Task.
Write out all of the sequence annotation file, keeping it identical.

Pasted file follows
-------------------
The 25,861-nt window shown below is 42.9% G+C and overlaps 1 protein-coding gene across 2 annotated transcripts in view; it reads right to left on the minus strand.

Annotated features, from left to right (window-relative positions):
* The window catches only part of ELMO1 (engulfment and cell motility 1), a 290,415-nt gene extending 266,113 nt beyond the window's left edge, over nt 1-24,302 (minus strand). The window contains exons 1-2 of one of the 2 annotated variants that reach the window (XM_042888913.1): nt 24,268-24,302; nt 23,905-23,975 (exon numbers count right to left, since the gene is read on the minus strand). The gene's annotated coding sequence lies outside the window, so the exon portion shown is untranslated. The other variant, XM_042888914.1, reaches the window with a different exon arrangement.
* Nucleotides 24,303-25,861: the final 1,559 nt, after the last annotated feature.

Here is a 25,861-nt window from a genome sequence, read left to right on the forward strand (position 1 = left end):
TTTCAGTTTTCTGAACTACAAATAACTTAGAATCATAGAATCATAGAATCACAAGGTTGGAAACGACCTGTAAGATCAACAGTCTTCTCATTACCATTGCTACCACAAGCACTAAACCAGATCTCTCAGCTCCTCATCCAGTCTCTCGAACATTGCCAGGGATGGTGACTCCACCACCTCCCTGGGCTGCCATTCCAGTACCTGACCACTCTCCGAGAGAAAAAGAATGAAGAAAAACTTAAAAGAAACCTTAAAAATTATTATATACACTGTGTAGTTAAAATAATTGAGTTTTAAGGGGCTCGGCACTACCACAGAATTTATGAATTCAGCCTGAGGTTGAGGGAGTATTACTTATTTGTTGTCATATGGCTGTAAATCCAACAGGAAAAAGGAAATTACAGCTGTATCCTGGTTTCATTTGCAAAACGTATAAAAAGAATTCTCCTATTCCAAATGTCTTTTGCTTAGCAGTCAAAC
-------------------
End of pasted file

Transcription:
The 25,861-nt window shown below is 42.9% G+C and overlaps 1 protein-coding gene across 2 annotated transcripts in view; it reads right to left on the minus strand.

Annotated features, from left to right (window-relative positions):
* The window catches only part of ELMO1 (engulfment and cell motility 1), a 290,415-nt gene extending 266,113 nt beyond the window's left edge, over nt 1-24,302 (minus strand). The window contains exons 1-2 of one of the 2 annotated variants that reach the window (XM_042888913.1): nt 24,268-24,302; nt 23,905-23,975 (exon numbers count right to left, since the gene is read on the minus strand). The gene's annotated coding sequence lies outside the window, so the exon portion shown is untranslated. The other variant, XM_042888914.1, reaches the window with a different exon arrangement.
* Nucleotides 24,303-25,861: the final 1,559 nt, after the last annotated feature.

Here is a 25,861-nt window from a genome sequence, read left to right on the forward strand (position 1 = left end):
TTTCAGTTTTCTGAACTACAAATAACTTAGAATCATAGAATCATAGAATCACAAGGTTGGAAACGACCTGTAAGATCAACAGTCTTCTCATTACCATTGCTACCACAAGCACTAAACCAGATCTCTCAGCTCCTCATCCAGTCTCTCGAACATTGCCAGGGATGGTGACTCCACCACCTCCCTGGGCTGCCATTCCAGTACCTGACCACTCTCCGAGAGAAAAAGAATGAAGAAAAACTTAAAAGAAACCTTAAAAATTATTATATACACTGTGTAGTTAAAATAATTGAGTTTTAAGGGGCTCGGCACTACCACAGAATTTATGAATTCAGCCTGAGGTTGAGGGAGTATTACTTATTTGTTGTCATATGGCTGTAAATCCAACAGGAAAAAGGAAATTACAGCTGTATCCTGGTTTCATTTGCAAAACGTATAAAAAGAATTCTCCTATTCCAAATGTCTTTTGCTTAGCAGTCAAAC